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Hydrofracking, Regulation, and Archaeology

Posted by Edward V. Curtin on May 17, 2012 in Archaeology |
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Wednesday morning I turned on Albany, New York’s WNYT news and saw the actor Mark Ruffalo speaking in an interview about Tuesday’s protest against New York State’s permitting of hydrofracking in upstate New York.  Ruffalo, who lives in upstate New York, offered the opinion that hydrofracking will either be “banned” or “heavily, heavily, heavily, heavily regulated” in the Empire State.  He may or may not be right.

The issue of whether hydrofracking will be banned or permitted under state regulations is currently being considered by the New York State Department of Environmental Conservation (DEC).  Until DEC speaks definitively on this issue, it is not clear whether fracking will be banned, heavily, heavily, heavily, heavily regulated, regulated to a lesser extent, or permitted with little significant regulation.  Environmental, health, and economic issues concern a good many people as they watch to see how the DEC will act.

Impacts to historic and archaeological sites (often referred to as cultural resources) are among the many kinds of environmental impact that DEC has the responsibility to regulate should it permit hydrofracking of the Marcellus Shale or other deposits in New York.  As I reported in Fieldnotes last fall, the November 2011 issue of Scientific American (1) describes what hydrofracking is, (2) briefly outlines some of the controversy and concerns, and (3) provides a graphic illustration that allows one to visualize the nature of ground disturbance at a generic well-site developed for hydrofracking.

Archaeologists–  who, like geologists and engineers, are well-trained, well-educated professionals–  expect agencies such as DEC to adequately take into account the effect that issuing permits has on historic and archaeological sites.  Archaeology magazine reported on concerns that state regulations in Pennsylvania (where hydrofracking is already permitted) may not be strong enough to protect archaeological sites (I heard a report on the radio recently that seemed to indicate that Pennsylvania’s regulations have been under study, although archaeology was not mentioned specifically).  Meanwhile, the National Parks Conservation Association has announced a study to examine the effects of fracking on archaeological sites and other resources located in National Parks.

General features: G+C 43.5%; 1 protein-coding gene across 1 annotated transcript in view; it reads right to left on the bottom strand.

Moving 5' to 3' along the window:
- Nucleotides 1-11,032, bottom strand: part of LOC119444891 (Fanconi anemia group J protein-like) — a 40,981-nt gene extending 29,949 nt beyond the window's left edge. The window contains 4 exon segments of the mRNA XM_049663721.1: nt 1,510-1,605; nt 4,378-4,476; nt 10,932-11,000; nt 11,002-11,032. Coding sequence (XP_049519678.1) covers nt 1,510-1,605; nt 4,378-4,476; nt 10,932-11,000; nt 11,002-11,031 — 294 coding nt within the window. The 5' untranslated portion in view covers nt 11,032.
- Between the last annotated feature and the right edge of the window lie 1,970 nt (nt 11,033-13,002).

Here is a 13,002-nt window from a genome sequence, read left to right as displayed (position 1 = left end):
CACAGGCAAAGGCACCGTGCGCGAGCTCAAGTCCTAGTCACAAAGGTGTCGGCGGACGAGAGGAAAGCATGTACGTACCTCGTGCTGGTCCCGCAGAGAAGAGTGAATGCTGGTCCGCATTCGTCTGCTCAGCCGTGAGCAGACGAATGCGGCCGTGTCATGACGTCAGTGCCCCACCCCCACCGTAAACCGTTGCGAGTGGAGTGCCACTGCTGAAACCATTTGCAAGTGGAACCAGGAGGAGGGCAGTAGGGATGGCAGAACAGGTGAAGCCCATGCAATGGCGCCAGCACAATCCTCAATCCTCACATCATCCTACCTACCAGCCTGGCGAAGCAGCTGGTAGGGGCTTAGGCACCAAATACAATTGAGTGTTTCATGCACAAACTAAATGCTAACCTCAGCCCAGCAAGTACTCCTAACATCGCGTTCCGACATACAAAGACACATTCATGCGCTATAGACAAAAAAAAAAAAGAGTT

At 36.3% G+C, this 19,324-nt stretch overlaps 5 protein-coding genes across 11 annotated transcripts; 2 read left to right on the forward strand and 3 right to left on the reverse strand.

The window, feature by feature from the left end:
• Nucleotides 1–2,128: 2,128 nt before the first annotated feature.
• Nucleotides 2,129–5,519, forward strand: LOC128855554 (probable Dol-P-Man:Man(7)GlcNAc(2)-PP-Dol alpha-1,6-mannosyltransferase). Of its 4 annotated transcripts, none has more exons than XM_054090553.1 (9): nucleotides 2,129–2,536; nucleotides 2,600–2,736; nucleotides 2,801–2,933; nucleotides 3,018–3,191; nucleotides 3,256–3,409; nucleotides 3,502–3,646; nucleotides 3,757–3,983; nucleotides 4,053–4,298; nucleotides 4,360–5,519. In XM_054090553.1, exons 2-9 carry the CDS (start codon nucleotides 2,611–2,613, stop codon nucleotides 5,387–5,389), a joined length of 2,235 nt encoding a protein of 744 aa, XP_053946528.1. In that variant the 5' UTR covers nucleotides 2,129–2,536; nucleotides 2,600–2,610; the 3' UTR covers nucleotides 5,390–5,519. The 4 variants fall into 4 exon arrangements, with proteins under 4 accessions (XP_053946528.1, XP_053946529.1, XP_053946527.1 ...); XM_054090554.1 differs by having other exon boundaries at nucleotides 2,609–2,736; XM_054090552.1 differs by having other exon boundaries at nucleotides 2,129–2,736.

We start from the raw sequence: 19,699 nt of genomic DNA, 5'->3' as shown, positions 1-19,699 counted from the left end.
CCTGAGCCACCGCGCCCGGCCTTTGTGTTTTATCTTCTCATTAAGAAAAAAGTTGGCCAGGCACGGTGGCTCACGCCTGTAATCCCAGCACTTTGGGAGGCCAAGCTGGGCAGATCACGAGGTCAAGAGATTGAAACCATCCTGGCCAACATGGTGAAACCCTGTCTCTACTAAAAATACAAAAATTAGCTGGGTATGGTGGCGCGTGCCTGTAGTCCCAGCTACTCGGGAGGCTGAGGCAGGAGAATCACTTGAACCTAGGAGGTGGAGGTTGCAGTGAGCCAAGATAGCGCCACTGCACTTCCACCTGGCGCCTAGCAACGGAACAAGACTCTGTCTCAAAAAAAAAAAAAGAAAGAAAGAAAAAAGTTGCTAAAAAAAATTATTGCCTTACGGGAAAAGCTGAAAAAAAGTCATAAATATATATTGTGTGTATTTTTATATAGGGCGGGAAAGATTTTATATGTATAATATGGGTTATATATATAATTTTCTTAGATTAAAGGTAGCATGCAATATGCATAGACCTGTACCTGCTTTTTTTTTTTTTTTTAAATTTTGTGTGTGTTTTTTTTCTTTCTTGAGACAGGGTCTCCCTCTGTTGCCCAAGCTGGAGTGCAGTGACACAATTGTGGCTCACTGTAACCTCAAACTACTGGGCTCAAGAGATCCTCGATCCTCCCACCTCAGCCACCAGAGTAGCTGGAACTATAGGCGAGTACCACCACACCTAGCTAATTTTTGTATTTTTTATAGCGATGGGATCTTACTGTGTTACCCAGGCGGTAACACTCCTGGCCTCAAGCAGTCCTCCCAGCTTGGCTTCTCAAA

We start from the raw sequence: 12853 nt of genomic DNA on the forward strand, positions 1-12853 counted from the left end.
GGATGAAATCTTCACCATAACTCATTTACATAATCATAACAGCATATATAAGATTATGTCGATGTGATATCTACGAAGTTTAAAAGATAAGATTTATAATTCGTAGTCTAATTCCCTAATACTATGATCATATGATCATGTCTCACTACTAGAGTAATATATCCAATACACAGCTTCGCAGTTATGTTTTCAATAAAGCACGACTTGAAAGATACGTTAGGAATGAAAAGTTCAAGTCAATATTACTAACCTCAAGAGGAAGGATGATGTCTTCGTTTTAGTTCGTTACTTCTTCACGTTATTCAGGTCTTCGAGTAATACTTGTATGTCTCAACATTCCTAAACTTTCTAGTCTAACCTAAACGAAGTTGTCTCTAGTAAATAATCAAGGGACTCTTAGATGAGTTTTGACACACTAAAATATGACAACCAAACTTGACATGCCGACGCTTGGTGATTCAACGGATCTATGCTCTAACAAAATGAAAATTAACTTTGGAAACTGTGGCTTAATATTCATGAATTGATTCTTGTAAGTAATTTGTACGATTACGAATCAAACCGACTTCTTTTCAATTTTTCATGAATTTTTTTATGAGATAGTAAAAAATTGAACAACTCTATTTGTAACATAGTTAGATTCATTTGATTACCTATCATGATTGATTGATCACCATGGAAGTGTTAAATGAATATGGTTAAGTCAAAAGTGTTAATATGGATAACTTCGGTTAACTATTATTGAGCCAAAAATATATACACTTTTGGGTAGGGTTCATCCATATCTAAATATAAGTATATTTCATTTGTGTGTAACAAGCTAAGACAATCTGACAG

In New York State (again, last November) the New York Archaeological Council (NYAC) provided extensive comments to DEC Commissioner Joe Martens on the “Revised Draft-Supplemental Generic Environmental Impact Statement” currently under review with regard to permitting hydrofracking.  In short, NYAC (which had also commented in 2008) identified its interest as the appropriate protection and management of New York’s cultural resources, urging (with reference to a large number of specific sections of the Draft-Supplemental GEIS) that an adequate process be put in place to do so (NYAC in fact urged compliance with the State and National Historic Preservation Acts).  NYAC’s 2011 comments essentially sought to correct the GEIS in some places, and introduce the concept of archaeological impacts where it was needed in other places.